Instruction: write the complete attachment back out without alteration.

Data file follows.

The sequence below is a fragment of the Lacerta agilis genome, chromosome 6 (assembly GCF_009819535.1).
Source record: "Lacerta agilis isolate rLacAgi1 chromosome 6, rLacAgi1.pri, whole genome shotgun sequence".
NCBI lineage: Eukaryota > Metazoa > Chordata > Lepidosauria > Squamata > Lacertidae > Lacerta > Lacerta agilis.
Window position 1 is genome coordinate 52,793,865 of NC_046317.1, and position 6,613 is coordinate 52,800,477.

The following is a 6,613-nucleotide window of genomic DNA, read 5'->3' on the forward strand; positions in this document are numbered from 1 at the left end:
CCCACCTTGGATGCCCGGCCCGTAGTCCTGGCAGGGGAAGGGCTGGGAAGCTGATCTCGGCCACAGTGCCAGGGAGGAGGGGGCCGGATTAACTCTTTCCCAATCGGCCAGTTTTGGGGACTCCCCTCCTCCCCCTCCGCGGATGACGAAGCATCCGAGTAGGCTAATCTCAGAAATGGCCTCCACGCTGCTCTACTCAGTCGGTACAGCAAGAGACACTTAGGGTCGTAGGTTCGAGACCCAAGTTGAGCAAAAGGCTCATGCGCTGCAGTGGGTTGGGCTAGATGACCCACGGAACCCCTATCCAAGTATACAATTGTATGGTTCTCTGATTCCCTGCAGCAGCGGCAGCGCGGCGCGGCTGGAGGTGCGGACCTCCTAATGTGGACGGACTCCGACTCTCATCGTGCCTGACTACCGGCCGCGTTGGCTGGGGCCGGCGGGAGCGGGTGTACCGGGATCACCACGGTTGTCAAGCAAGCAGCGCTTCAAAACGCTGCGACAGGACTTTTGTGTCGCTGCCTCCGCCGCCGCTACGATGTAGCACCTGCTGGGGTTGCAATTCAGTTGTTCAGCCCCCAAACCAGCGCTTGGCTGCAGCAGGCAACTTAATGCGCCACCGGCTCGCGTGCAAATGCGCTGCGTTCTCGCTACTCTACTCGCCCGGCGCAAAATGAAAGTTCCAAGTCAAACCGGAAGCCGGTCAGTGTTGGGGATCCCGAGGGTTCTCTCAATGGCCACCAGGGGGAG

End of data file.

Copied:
The sequence below is a fragment of the Lacerta agilis genome, chromosome 6 (assembly GCF_009819535.1).
Source record: "Lacerta agilis isolate rLacAgi1 chromosome 6, rLacAgi1.pri, whole genome shotgun sequence".
NCBI lineage: Eukaryota > Metazoa > Chordata > Lepidosauria > Squamata > Lacertidae > Lacerta > Lacerta agilis.
Window position 1 is genome coordinate 52,793,865 of NC_046317.1, and position 6,613 is coordinate 52,800,477.

The following is a 6,613-nucleotide window of genomic DNA, read 5'->3' on the forward strand; positions in this document are numbered from 1 at the left end:
CCCACCTTGGATGCCCGGCCCGTAGTCCTGGCAGGGGAAGGGCTGGGAAGCTGATCTCGGCCACAGTGCCAGGGAGGAGGGGGCCGGATTAACTCTTTCCCAATCGGCCAGTTTTGGGGACTCCCCTCCTCCCCCTCCGCGGATGACGAAGCATCCGAGTAGGCTAATCTCAGAAATGGCCTCCACGCTGCTCTACTCAGTCGGTACAGCAAGAGACACTTAGGGTCGTAGGTTCGAGACCCAAGTTGAGCAAAAGGCTCATGCGCTGCAGTGGGTTGGGCTAGATGACCCACGGAACCCCTATCCAAGTATACAATTGTATGGTTCTCTGATTCCCTGCAGCAGCGGCAGCGCGGCGCGGCTGGAGGTGCGGACCTCCTAATGTGGACGGACTCCGACTCTCATCGTGCCTGACTACCGGCCGCGTTGGCTGGGGCCGGCGGGAGCGGGTGTACCGGGATCACCACGGTTGTCAAGCAAGCAGCGCTTCAAAACGCTGCGACAGGACTTTTGTGTCGCTGCCTCCGCCGCCGCTACGATGTAGCACCTGCTGGGGTTGCAATTCAGTTGTTCAGCCCCCAAACCAGCGCTTGGCTGCAGCAGGCAACTTAATGCGCCACCGGCTCGCGTGCAAATGCGCTGCGTTCTCGCTACTCTACTCGCCCGGCGCAAAATGAAAGTTCCAAGTCAAACCGGAAGCCGGTCAGTGTTGGGGATCCCGAGGGTTCTCTCAATGGCCACCAGGGGGAG